From Goat to Great

 

Career Year: Ralph Terry – 1962

Ralph Terry was probably the most under-appreciated New York Yankees pitcher of the 1960s.

Despite his numbers, he was never considered the ace of the Yankee staff. That acknowledgement always belonged to Whitey Ford while Terry was a Yankee. And even in 1962, when Terry was clearly the best starting pitcher in the American League, he was completely ignored by the baseball writers in the voting for the Cy Young Award.

In that season, he was baseball’s Rodney Dangerfield: he won everything but respect.

The Yankees signed Terry out of high school in 1953. He progressed steadily through the Yankees’ farm system, making his major league debut at the end of the 1956 season and earning a spot on the Yankees’ pitching roster for 1957. He made only two starts before being traded in June to the Kansas City Athletics. Terry was a combined 15-28 in a season and a half in Kansas City, and then was traded back to the Yankees (with outfielder Hector Lopez) in 1959, where he would stay for the next five seasons.

Ralph Terry was the American League’s best starting pitcher in 1962. He led the league in wins, starts and innings pitched.

Terry gradually worked his way into the Yankees’ starting rotation in 1960, going 10-8 that season with a 3.40 ERA. He also threw the last pitch of the 1960 season: a fastball that Pirates second baseman Bill Mazeroski turned into a World Series winning home run. Terry became the goat of the Yankees’ stunning World Series upset, and it was an “accomplishment” that he could never completely erase from his baseball resume.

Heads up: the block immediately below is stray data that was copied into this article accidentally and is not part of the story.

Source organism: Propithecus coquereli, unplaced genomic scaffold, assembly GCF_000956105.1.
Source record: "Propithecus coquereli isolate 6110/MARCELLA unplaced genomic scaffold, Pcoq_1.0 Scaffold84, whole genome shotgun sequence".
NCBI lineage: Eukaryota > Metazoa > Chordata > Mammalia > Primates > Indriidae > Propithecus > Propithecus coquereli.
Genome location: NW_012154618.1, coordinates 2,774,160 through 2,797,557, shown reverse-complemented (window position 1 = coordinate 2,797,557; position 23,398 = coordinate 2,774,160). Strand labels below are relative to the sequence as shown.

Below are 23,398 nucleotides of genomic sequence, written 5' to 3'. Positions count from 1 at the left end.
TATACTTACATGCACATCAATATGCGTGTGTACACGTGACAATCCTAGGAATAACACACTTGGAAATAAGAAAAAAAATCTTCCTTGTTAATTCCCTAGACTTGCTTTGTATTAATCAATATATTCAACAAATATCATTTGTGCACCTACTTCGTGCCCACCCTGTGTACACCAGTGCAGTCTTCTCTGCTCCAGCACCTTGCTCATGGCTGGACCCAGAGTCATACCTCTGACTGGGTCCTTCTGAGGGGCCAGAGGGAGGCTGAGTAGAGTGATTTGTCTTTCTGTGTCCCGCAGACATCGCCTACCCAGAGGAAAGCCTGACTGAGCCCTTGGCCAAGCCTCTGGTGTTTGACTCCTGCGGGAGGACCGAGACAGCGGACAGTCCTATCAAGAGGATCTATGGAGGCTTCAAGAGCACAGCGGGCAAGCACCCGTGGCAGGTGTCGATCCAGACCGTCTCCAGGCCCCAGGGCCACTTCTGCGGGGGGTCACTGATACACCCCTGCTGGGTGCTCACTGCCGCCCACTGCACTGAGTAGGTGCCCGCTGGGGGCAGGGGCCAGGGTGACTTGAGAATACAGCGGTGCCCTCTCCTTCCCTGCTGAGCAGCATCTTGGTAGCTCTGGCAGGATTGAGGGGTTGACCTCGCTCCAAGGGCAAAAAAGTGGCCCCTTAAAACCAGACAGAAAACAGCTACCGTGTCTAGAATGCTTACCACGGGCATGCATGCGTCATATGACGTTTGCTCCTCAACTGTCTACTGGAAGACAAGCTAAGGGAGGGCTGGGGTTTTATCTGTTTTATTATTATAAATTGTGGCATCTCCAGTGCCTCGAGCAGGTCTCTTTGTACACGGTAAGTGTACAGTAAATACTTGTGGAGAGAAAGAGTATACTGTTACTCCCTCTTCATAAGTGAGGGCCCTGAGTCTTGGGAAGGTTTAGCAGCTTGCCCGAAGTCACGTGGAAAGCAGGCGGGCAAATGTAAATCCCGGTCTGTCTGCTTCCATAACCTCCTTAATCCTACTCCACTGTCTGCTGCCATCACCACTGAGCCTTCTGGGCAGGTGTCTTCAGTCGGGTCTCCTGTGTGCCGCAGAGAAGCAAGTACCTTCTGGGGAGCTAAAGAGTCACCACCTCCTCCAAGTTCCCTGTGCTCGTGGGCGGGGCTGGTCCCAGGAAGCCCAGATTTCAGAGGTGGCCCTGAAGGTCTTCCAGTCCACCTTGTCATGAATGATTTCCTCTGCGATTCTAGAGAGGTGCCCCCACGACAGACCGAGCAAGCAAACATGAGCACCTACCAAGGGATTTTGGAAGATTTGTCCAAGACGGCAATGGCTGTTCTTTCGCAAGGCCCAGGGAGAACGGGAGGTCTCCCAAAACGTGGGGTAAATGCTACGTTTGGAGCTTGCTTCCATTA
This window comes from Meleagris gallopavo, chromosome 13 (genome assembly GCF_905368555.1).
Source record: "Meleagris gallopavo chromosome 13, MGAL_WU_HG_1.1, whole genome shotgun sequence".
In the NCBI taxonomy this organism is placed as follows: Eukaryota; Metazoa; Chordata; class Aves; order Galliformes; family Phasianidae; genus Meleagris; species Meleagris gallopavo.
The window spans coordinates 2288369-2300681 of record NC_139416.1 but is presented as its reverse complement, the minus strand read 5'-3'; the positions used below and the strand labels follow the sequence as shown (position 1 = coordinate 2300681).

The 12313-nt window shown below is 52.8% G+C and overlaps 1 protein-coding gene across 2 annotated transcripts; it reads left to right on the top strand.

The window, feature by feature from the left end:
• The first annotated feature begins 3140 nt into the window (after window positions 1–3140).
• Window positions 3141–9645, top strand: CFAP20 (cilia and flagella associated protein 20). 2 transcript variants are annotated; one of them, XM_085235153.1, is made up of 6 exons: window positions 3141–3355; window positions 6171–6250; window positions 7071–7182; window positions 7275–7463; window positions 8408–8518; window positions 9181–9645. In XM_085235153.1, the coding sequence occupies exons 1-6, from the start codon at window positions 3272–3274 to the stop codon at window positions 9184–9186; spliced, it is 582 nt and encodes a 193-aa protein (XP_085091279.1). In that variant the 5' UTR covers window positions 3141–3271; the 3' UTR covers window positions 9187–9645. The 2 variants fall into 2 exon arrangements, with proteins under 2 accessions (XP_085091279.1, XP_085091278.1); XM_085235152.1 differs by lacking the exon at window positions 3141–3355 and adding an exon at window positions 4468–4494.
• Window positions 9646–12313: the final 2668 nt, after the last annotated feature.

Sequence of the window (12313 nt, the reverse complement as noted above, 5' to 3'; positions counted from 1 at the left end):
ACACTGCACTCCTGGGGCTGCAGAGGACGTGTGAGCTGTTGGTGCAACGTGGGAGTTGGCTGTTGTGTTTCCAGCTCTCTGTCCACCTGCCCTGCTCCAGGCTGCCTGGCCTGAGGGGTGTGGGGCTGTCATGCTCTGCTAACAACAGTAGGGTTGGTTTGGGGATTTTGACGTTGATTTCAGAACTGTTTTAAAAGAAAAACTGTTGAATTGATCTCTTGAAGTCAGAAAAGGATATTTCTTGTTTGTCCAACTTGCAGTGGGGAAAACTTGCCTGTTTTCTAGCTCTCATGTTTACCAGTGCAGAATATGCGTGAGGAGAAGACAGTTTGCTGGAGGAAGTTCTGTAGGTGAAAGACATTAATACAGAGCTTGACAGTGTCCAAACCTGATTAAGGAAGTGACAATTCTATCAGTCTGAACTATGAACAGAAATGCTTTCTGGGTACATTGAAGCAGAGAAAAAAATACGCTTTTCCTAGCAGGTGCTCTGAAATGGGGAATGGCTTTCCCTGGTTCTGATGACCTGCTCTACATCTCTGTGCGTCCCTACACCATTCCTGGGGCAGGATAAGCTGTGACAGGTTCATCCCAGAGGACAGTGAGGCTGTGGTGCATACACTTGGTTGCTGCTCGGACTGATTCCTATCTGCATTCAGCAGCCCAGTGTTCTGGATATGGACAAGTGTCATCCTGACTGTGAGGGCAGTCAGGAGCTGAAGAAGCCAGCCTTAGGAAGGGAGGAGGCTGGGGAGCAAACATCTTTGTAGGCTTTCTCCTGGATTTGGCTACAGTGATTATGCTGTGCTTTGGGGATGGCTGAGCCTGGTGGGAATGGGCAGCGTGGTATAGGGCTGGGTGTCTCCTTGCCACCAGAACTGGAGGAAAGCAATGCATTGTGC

The numbers he put up over the next two seasons should have erased it. Terry was 16-3 with a 3.15 ERA for the Yankees in 1961. But his 1962 season would turn out even better.

Coming out of the bullpen, Terry was the winning pitcher on Opening Day, and then won three out of four starts in April. He was 1-3 with a 3.88 ERA in May and 4-3 with a 2.26 ERA in June. He won five games in July (with a save) and five more in August.

All season long, he simply went out every fourth day and gave a strong performance. With the formidable Yankee team behind him, that meant racking up wins, and Terry did: he was 19-10 with a 3.27 ERA at the end of August. He was 4-2 in seven September starts.

Terry finished the 1962 regular season at 23-12 with a 3.19 ERA, winning more games than any other American League pitcher. He led the American League in starts (39) and innings pitched (298.2). He was third in strikeouts (176) and fourth in complete games (14). But his season wasn’t over.

Ralph Terry (pictured here with Yankees manager Ralph Houk) was 2-1 with a 1.80 ERA in three starts during the 1962 World Series. His 2-1 complete game victory in the finale was one of the great clutch performances in World Series history, and one that helped earn him the MVP.

Terry appeared in only two games in the 1961 World Series, taking the loss (the Yankees’ only loss) in Game Two. The 1963 World Series was different. Terry made three starts against the San Francisco Giants (all against 24-game winner Jack Sanford) and won two games with a shutout and a 1.80 ERA. He pitched a complete game in the 2-1 finale, and was named the 1962 World Series Most Valuable Player.

When it was time for the baseball writers to vote for the Cy Young Award winner, Don Drysdale and his remarkable 25-9 season won 70 percent of the votes. (In 1962, there was still only one Cy Young Award for the best pitcher in all baseball.) Sanford, Billy Pierce and Bob Purkey all received votes. Terry – a 23-game winner and World Series MVP – received not one. Apparently, in the eyes of those writers, Terry’s feats during the 1962 season were not enough to wash away his reputation as the goat who lost the 1960 World Series and sent Casey Stengel into (temporary) retirement.

 

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